Routing Signals Between PWB Layers – Part 1, An ESD Example
Here is another in our guest blog posts from Doug Smith. You can learn more about Doug at his website www.emcesd.com.
Figure 1. Signal Current Flow in a Layer Transition
Abstract: Printed wiring board, PWB, signal paths must often change layers in a board stackup. Under some conditions this can cause problems. An ESD example is used to illustrate the conditions where changing layers can cause problems.
Discussion: Routing paths in a PWB often requires the paths to change layers to accomplish the layout. For a four layer PWB, this usually means changing from the top layer to the bottom layer of the board, the two middle layers being power and ground. A four layer board is especially problematical because generally the separation between the power and ground layers is relatively large, on the order of 30 to 40 mils, compared to boards with six or more layers.
Figure 1 shows the case of a signal path that changes from the top layer of a four layer board to the bottom layer. While on the top and bottom layers, the signal current is matched by its image return current in the nearby ground or power plane. As the signal current changes layers from top to bottom an impairment that effects ESD performance can occur.
All signals form a loop, from source to load and back again to the source. It’s often the “back again” part of the path that gets us into trouble, as we shall see for this specific case. The signal’s returning current on the bottom of the bottom plane follows the signal to the top of the bottom plane, but it must pass through the interplane impedance, Z in Figure 1, to get to the bottom of the top plane from where it can follow the signal on to the top of the top plane.
One way to think of the impedance Z is to think of the the two planes as a two dimensional transmission line spreading out from the signal via. Bypass caps form low impedance “shorts” (although not all that good of a short at high enough frequencies where their inductance becomes important) and the edges of the board are generally unterminated “opens.” These and other features cause reflections that contribute to an interplane impedance that varies significantly with frequency and can reach several Ohms at some frequencies for a four layer board with plane spacings on the order of 30 mils. Murphy’s Law has it that one peak of this impedance will be at the third harmonic of your clock frequency!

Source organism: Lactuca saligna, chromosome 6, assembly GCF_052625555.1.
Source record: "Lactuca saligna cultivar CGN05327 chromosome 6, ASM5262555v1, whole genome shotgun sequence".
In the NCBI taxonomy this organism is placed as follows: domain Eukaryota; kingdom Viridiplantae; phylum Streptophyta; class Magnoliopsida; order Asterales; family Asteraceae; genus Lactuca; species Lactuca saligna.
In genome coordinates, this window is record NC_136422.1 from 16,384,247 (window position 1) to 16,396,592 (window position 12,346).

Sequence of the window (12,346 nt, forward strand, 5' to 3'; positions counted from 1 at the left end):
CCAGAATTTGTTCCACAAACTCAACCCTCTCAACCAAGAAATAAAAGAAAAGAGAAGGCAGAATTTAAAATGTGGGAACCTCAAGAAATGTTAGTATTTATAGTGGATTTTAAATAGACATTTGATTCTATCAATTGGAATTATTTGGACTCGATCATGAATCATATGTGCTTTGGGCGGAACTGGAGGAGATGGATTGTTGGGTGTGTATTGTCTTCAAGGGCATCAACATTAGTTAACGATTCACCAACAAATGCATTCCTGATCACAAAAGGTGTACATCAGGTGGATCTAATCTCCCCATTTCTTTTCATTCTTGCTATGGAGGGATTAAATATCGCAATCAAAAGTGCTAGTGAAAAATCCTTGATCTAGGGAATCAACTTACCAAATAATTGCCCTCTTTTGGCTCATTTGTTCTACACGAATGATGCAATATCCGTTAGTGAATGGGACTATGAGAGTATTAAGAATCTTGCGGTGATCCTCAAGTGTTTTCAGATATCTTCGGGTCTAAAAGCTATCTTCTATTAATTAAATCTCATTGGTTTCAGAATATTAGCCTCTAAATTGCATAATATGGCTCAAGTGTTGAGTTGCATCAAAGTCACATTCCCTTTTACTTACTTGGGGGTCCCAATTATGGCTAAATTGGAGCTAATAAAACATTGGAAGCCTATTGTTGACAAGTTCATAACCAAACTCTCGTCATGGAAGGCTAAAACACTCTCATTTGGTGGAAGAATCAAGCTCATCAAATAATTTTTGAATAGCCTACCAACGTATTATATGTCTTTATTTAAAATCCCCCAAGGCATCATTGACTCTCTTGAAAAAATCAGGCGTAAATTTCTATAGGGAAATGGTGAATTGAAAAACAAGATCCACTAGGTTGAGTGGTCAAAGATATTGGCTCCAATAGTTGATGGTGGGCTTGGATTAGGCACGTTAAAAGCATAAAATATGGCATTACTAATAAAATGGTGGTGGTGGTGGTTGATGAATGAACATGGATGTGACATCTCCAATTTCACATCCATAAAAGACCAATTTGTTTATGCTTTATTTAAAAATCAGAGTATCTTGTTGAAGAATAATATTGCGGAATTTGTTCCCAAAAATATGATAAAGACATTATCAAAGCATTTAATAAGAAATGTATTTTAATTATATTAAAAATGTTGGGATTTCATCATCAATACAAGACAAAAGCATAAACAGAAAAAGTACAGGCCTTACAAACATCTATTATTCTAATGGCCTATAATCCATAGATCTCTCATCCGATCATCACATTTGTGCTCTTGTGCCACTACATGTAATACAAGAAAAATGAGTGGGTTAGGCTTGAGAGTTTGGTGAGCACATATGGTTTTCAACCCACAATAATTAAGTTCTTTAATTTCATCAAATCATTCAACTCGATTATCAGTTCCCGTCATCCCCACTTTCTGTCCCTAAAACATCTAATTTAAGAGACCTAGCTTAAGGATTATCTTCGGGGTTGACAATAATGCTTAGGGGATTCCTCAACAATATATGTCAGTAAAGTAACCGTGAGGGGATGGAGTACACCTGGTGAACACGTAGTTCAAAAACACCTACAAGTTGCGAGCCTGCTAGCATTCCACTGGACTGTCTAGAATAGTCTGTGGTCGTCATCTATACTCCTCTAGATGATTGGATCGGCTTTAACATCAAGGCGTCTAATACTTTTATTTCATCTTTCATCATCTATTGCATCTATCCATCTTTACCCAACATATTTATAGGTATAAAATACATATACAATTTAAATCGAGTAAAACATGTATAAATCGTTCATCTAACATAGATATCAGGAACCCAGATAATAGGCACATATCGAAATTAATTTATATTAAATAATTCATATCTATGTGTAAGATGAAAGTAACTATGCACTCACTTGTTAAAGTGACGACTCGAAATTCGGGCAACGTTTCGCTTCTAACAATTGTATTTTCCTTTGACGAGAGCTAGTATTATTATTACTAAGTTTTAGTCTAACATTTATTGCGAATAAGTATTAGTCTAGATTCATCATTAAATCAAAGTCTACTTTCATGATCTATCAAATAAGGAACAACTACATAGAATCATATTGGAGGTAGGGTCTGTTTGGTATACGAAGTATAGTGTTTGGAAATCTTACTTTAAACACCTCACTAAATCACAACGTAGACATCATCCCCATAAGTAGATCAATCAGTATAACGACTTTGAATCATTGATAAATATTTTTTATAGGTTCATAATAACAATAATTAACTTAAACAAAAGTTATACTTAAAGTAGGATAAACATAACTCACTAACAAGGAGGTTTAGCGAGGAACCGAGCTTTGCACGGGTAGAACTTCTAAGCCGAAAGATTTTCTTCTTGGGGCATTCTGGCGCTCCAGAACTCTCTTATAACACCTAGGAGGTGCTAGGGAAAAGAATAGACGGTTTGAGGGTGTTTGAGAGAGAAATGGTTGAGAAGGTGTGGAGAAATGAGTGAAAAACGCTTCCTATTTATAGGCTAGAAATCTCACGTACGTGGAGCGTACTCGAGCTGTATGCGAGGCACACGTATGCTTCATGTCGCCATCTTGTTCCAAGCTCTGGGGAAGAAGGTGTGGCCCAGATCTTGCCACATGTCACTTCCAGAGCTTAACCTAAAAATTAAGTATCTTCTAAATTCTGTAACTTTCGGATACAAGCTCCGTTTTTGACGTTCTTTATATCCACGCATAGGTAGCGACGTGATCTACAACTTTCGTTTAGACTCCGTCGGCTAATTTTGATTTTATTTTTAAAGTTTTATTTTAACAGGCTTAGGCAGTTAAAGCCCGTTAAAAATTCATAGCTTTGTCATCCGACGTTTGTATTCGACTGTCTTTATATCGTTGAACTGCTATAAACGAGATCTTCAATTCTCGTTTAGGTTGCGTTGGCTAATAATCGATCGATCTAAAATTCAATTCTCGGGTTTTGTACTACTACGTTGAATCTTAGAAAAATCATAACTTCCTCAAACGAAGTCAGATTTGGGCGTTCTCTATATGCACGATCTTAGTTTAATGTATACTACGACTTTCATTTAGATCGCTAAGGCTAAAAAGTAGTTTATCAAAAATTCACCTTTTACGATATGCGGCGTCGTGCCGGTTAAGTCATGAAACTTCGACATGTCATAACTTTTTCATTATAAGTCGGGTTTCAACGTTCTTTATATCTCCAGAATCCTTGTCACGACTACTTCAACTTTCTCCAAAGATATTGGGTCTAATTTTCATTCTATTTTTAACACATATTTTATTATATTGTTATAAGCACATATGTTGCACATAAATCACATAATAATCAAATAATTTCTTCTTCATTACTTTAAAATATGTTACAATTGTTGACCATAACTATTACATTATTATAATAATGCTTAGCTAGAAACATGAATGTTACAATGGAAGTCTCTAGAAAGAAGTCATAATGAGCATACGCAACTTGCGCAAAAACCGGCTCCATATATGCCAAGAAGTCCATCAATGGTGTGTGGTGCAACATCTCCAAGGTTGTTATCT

To evaluate this effect, I constructed the test board shown in Figure 2. Each signal trace is about 30 cm long. The traces are composed of one conductor of 100 Ohm twisted pair telephone wire. When taped to the ground plane, it forms a 50 Ohm path. The board is a double copper clad board and the whole assembly simulates a four layer PWB. The two copper planes are spaced about 30 mils apart and are shorted together by the SMA connectors on the left and at the load resistors on the right, four locations. One path stays on one side while the other penetrates the board and runs for about 10 cm on the other side.
Figure 2. Test Board with Paths on a Single Layer and Two Layers
The board was subjected to a 3 kV ESD contact discharge from an ESD simulator to the end of a one meter cable fastened to the plane shown in Figure 2 near the middle of the right edge while the middle of the left edge was connected to ground to drain charge from the board. Figure 3 shows the resulting apparent signal at the SMA connector for the top path of Figure 2 that stayed on the same side of the board. That signal was only about 400 mV.
Figure 3. ESD Generated EMI to Path on One Layer
Figure 4 shows the apparent signal at the SMA connector of the lower path of Figure 2 that changed layers from the top to the bottom of the board and back. In this case, the peak signal at the SMA connector was over two volts peak and was oscillatory at the natural frequency of the assembly. This level would most certainly be a problem for most logic circuits. The increased noise in the lower path is due to the ESD
causing a voltage drop across the interplane impedance, Z, at each transition from one side of the board to the other. This voltage shows up in the signal/return loop and therefore appears at the SMA connector.
Figure 4. ESD Generated EMI to Path on Two Layers
For cases where the interplane distance is much smaller than 30 mils, the interplane impedance will also generally be lower as well and the effect shown in Figure 4 will be smaller and less of a problem. The effect can also be minimized for a four layer board if critical signals transition from top to bottom of the board near existing (for low cost) bypass capacitors.
Summary: Transitioning between layers of a PWB can introduce significant impairment into a signal path. The larger the spacing between power and ground planes, the larger the effect. The example of a “four layer” PWB response to ESD shows one of the problems that can occur.
Douglas C. Smith
Address: P. O. Box 1457, Los Gatos, CA 95031